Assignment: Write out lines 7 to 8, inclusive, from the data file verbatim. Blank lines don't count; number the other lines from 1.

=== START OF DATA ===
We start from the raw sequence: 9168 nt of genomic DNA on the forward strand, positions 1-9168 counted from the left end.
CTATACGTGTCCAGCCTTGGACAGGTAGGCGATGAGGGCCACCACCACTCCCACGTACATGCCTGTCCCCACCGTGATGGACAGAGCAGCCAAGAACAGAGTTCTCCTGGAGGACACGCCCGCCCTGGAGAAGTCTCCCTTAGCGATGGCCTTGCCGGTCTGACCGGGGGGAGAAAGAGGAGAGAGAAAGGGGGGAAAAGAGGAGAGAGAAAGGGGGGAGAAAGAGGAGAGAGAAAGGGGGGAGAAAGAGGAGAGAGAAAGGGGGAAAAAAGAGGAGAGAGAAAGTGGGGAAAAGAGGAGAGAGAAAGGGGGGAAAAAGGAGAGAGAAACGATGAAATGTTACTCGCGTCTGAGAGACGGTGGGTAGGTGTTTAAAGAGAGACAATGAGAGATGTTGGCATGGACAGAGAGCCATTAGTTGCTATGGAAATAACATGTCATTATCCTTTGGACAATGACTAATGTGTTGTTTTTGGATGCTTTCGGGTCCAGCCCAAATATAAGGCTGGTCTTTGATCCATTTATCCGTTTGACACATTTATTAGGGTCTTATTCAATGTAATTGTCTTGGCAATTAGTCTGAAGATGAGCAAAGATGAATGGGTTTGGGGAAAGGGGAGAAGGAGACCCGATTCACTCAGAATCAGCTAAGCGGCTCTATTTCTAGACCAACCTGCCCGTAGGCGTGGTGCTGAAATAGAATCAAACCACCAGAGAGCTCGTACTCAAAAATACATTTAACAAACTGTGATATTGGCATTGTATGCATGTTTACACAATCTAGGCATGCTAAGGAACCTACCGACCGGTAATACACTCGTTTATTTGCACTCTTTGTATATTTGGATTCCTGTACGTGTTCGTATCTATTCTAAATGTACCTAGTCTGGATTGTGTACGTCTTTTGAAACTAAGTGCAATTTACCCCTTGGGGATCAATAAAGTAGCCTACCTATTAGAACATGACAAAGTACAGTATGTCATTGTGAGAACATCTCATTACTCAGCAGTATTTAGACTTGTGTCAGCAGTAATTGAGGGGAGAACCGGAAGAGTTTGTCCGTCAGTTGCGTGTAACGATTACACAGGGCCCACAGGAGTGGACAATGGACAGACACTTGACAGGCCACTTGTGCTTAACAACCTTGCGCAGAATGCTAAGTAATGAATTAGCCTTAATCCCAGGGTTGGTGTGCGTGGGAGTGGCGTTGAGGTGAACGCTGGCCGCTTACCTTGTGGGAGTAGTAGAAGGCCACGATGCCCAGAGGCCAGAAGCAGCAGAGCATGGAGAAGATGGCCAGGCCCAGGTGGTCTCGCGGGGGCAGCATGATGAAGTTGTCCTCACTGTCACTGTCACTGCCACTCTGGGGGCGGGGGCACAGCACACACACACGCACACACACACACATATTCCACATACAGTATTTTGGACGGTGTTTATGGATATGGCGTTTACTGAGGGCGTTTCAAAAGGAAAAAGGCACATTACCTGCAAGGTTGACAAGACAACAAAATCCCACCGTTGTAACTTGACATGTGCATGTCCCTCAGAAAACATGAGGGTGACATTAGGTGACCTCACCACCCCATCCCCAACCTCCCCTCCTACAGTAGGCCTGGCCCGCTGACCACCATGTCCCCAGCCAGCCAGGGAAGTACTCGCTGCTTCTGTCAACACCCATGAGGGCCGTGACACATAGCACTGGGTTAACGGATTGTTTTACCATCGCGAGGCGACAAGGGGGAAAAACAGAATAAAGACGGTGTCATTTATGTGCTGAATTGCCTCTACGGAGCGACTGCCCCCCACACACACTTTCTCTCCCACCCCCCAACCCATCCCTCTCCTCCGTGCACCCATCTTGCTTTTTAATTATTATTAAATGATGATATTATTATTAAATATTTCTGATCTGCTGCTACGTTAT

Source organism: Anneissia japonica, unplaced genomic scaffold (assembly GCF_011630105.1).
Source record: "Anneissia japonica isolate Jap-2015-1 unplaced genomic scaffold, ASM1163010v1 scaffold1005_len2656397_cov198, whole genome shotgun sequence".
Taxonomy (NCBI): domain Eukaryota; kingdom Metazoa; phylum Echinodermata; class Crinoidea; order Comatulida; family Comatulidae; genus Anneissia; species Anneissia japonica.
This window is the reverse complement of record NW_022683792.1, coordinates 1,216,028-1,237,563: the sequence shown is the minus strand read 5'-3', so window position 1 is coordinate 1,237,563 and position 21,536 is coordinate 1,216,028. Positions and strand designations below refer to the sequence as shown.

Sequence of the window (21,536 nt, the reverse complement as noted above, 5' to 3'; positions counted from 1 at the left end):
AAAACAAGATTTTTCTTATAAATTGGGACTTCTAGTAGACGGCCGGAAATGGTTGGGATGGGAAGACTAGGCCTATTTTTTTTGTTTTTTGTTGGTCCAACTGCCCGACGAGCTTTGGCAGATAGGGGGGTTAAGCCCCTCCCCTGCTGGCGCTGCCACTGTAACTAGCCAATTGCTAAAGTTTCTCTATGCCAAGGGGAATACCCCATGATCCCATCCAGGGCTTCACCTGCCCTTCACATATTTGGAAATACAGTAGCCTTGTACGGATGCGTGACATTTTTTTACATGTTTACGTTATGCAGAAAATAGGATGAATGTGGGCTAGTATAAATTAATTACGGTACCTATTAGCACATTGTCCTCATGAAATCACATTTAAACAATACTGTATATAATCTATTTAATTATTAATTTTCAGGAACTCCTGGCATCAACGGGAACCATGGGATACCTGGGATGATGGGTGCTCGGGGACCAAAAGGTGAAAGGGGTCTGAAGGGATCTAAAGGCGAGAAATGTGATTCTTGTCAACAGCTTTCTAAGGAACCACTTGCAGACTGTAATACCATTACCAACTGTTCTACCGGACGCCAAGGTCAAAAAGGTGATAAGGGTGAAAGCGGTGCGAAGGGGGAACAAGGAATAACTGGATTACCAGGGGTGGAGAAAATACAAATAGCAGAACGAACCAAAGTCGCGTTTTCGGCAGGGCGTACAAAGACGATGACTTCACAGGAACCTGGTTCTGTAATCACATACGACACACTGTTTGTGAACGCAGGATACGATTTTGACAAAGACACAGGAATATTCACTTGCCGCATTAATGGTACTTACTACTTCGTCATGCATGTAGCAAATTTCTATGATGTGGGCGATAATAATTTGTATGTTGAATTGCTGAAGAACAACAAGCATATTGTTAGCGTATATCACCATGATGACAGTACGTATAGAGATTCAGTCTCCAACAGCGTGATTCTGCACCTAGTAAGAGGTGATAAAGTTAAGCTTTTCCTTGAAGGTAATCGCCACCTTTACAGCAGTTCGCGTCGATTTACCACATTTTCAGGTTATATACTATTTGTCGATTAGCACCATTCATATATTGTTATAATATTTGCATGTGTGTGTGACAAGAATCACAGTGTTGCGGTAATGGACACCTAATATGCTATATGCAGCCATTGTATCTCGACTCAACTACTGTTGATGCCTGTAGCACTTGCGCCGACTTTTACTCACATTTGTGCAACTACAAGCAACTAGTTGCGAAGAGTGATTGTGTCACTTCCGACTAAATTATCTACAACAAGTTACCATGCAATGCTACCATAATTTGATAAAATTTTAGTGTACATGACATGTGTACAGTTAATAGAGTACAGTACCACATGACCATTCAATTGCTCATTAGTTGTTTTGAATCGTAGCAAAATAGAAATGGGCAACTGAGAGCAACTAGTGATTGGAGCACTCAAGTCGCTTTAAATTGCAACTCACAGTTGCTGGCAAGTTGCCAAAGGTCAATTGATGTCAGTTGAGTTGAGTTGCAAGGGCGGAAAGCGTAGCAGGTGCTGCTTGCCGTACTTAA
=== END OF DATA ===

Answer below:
Sequence of the window (21,536 nt, the reverse complement as noted above, 5' to 3'; positions counted from 1 at the left end):
AAAACAAGATTTTTCTTATAAATTGGGACTTCTAGTAGACGGCCGGAAATGGTTGGGATGGGAAGACTAGGCCTATTTTTTTTGTTTTTTGTTGGTCCAACTGCCCGACGAGCTTTGGCAGATAGGGGGGTTAAGCCCCTCCCCTGCTGGCGCTGCCACTGTAACTAGCCAATTGCTAAAGTTTCTCTATGCCAAGGGGAATACCCCATGATCCCATCCAGGGCTTCACCTGCCCTTCACATATTTGGAAATACAGTAGCCTTGTACGGATGCGTGACATTTTTTTACATGTTTACGTTATGCAGAAAATAGGATGAATGTGGGCTAGTATAAATTAATTACGGTACCTATTAGCACATTGTCCTCATGAAATCACATTTAAACAATACTGTATATAATCTATTTAATTATTAATTTTCAGGAACTCCTGGCATCAACGGGAACCATGGGATACCTGGGATGATGGGTGCTCGGGGACCAAAAGGTGAAAGGGGTCTGAAGGGATCTAAAGGCGAGAAATGTGATTCTTGTCAACAGCTTTCTAAGGAACCACTTGCAGACTGTAATACCATTACCAACTGTTCTACCGGACGCCAAGGTCAAAAAGGTGATAAGGGTGAAAGCGGTGCGAAGGGGGAACAAGGAATAACTGGATTACCAGGGGTGGAGAAAATACAAATAGCAGAACGAACCAAAGTCGCGTTTTCGGCAGGGCGTACAAAGACGATGACTTCACAGGAACCTGGTTCTGTAATCACATACGACACACTGTTTGTGAACGCAGGATACGATTTTGACAAAGACACAGGAATATTCACTTGCCGCATTAATGGTACTTACTACTTCGTCATGCATGTAGCAAATTTCTATGATGTGGGCGATAATAATTTGTATGTTGAATTGCTGAAGAACAACAAGCATATTGTTAGCGTATATCACCATGATGACAGTACGTATAGAGATTCAGTCTCCAACAGCGTGATTCTGCACCTAGTAAGAGGTGATAAAGTTAAGCTTTTCCTTGAAGGTAATCGCCACCTTTACAGCAGTTCGCGTCGATTTACCACATTTTCAGGTTATATACTATTTGTCGATTAGCACCATTCATATATTGTTATAATATTTGCATGTGTGTGTGACAAGAATCACAGTGTTGCGGTAATGGACACCTAATATGCTATATGCAGCCATTGTATCTCGACTCAACTACTGTTGATGCCTGTAGCACTTGCGCCGACTTTTACTCACATTTGTGCAACTACAAGCAACTAGTTGCGAAGAGTGATTGTGTCACTTCCGACTAAATTATCTACAACAAGTTACCATGCAATGCTACCATAATTTGATAAAATTTTAGTGTACATGACATGTGTACAGTTAATAGAGTACAGTACCACATGACCATTCAATTGCTCATTAGTTGTTTTGAATCGTAGCAAAATAGAAATGGGCAACTGAGAGCAACTAGTGATTGGAGCACTCAAGTCGCTTTAAATTGCAACTCACAGTTGCTGGCAAGTTGCCAAAGGTCAATTGATGTCAGTTGAGTTGAGTTGCAAGGGCGGAAAGCGTAGCAGGTGCTGCTTGCCGTACTTAA